Mt. Inasa / Mount Inasayama
The difference between visiting in the morning, evening or at night:
Morning until Afternoon: Least crowded. Especially in the morning, you can experience the view without many other tourists. Even without the beautiful night view, it’s still a great experience in daylight.
Twilight / Dusk: Right before dusk it usually gets more crowded. Even more after dark. Top tip: Be there just before dusk to experience the fascinating change from daylight to darkness, while the city lights turn on slowly. Check sunset times here: http://www.timeanddate.com/sun/j...
After Dusk / at Night: Usually crowded year-round from dusk till 10 PM. That’s the time when both the last bus or the last ropeway runs (operating from 9 AM to 10 PM). After 10 PM it thins out and you experience a much quieter place. Great experience around midnight. However, staying that late means you have to pay a taxi to get back down. Otherwise, you’d have to walk and navigate down in the dark. You could also get up there and back down with your own (rental) car.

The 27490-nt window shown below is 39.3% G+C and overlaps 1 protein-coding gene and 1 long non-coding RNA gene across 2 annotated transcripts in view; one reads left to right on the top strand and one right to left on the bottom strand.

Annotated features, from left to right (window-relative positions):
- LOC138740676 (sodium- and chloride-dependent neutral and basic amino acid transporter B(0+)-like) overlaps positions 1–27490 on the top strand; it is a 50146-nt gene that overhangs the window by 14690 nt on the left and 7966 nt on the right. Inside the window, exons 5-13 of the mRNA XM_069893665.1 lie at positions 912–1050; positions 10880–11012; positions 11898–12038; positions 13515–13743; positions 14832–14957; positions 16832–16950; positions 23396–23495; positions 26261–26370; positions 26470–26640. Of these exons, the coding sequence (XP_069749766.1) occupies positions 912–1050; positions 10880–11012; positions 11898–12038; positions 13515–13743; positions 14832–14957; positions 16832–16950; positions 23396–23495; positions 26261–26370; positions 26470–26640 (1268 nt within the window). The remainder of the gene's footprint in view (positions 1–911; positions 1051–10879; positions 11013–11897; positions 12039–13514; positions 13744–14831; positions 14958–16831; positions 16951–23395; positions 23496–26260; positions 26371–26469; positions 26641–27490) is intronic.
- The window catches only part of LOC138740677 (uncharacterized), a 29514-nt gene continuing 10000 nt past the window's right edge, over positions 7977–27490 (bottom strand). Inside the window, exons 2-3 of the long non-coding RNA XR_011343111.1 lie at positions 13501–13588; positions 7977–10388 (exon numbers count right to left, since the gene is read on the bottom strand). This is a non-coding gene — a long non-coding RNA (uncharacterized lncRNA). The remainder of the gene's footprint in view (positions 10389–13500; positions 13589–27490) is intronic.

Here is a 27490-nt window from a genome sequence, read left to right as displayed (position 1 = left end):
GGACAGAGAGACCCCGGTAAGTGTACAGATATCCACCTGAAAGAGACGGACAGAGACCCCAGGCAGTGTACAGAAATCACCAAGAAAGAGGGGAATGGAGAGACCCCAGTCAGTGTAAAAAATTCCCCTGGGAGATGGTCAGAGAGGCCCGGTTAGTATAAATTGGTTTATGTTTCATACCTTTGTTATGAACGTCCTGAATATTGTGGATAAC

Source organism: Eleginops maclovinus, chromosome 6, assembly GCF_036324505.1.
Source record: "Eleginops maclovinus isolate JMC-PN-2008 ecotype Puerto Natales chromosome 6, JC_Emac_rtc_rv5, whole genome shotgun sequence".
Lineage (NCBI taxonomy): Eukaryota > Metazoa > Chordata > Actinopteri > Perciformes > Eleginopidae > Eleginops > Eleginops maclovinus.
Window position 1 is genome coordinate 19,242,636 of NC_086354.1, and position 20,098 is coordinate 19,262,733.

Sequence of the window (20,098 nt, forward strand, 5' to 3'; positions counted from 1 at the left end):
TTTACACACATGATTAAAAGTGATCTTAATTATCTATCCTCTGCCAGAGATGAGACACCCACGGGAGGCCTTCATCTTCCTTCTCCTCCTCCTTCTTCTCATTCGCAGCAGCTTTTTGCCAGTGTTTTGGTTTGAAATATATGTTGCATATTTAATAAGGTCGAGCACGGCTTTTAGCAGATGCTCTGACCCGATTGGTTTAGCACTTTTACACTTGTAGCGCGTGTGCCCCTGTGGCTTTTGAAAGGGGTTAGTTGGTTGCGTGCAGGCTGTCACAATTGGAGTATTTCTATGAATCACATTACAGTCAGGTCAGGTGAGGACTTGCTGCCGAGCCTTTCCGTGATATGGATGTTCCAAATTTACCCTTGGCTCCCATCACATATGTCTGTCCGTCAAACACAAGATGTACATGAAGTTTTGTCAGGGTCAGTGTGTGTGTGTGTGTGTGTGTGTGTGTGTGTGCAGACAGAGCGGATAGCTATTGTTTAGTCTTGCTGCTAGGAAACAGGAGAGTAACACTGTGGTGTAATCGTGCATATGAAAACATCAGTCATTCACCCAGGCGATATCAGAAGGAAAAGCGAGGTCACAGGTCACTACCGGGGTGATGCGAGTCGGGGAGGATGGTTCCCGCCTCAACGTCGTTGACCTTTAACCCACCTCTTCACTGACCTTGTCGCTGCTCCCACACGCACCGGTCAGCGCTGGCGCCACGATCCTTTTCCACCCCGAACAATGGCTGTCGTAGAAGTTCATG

Open year-round (maintenance closure early December). Consider that even in summer it’s windy and colder up there. Bring an extra sweater in spring/summer/fall and a thick coat in winter, when it’s really cold and chilly on top of Mt. Inasa.
In general, to avoid heavy crowds don’t go during the following very busy times in Japan:
End of Dec - Jan 4: New Year’s travelers
April 29 - May 5: Golden Week
July 19 through August: School summer vacation
They say it’s one of the best nighttime views in Japan. ‘A breathtaking 10 million dollar view’. 333 feet (101 m) from the city center, Mt. Inasa offers a stunning 360 view of the thriving port city and the Sea of Japan. On a clear day, it’s possible to see as far as the remote Goto Islands, the Amakusa islands to the south, and fiery Mount Unzen to the east.
You can get up there by:
- Car or taxi
You can also walk up there and already enjoy the fascination view during the ‘climb’. The walk takes between 30 and 40 minutes.
Official website: http://yakei.at-nagasaki.jp/en/i...